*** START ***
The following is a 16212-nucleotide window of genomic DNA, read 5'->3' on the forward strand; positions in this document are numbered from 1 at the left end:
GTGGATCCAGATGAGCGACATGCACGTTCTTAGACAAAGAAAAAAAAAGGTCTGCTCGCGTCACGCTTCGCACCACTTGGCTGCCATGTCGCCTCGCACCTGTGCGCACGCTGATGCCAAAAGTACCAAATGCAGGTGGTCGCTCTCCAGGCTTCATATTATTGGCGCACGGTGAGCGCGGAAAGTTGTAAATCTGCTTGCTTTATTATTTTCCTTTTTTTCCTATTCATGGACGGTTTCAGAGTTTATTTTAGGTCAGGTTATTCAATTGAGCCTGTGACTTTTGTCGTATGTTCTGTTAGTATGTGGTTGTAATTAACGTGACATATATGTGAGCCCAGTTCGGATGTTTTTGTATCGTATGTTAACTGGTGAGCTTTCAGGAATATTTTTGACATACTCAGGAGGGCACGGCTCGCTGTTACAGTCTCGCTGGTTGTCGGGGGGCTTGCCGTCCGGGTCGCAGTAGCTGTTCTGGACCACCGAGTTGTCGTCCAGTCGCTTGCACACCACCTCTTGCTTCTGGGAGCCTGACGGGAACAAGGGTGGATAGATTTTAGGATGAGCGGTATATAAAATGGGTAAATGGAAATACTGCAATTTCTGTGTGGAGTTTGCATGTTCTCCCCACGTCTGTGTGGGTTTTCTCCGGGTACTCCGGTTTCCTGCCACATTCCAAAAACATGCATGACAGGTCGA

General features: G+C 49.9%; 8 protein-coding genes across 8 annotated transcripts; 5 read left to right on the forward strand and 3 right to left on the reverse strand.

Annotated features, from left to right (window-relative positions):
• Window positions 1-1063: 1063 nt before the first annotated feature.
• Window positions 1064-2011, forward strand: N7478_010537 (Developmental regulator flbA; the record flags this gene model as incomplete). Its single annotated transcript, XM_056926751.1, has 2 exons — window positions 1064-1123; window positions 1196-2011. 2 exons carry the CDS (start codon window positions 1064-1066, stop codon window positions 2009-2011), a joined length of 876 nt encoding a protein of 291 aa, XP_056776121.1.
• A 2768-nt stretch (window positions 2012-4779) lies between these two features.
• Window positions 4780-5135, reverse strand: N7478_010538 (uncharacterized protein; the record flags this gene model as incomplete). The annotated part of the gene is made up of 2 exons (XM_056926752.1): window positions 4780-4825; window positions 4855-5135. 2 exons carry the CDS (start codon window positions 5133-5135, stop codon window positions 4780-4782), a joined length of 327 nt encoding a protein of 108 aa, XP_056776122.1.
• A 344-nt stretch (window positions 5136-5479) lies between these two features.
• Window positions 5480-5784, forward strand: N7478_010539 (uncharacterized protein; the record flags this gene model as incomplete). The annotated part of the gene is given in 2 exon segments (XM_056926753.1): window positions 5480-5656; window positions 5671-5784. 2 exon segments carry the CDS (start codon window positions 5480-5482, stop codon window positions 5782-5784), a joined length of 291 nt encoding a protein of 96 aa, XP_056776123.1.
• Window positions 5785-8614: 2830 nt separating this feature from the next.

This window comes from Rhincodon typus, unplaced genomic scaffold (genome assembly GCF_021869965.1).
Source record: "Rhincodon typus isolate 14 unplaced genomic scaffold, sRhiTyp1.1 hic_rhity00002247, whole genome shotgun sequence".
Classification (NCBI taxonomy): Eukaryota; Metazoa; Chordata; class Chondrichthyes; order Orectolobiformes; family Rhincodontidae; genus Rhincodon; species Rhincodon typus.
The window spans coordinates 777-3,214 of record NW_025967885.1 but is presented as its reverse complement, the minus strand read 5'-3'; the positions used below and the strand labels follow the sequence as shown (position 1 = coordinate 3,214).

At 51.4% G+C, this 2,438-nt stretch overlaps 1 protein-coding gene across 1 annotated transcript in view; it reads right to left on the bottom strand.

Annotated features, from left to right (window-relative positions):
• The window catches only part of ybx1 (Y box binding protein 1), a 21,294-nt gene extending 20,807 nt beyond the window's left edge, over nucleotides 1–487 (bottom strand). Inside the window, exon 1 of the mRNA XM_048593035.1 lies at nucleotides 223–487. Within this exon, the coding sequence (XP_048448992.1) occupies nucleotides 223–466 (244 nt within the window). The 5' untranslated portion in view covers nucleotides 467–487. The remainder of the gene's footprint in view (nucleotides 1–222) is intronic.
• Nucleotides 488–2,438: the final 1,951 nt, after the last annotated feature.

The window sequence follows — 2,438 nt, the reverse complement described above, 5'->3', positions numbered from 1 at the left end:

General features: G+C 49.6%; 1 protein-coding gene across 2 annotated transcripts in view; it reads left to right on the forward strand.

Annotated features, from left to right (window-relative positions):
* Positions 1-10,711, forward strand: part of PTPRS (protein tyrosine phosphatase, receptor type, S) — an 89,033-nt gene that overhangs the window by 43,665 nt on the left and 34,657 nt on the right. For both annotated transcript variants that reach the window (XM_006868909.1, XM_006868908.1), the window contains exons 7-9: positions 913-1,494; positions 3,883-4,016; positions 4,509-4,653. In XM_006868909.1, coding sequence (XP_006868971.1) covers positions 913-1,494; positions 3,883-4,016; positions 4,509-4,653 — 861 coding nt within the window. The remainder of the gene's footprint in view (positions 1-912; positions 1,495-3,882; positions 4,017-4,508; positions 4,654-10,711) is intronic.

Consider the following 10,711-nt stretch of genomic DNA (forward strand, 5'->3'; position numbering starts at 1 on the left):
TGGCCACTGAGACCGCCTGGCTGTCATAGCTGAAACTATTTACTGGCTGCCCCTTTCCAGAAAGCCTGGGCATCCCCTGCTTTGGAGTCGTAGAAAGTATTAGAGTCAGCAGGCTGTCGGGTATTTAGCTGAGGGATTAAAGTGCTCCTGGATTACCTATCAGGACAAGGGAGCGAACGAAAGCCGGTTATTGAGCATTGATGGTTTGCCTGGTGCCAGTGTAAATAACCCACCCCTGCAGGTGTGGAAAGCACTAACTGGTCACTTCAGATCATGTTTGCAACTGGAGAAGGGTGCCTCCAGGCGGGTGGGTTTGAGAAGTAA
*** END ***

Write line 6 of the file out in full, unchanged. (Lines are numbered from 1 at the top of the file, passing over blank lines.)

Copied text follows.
• Window positions 1064-2011, forward strand: N7478_010537 (Developmental regulator flbA; the record flags this gene model as incomplete). Its single annotated transcript, XM_056926751.1, has 2 exons — window positions 1064-1123; window positions 1196-2011. 2 exons carry the CDS (start codon window positions 1064-1066, stop codon window positions 2009-2011), a joined length of 876 nt encoding a protein of 291 aa, XP_056776121.1.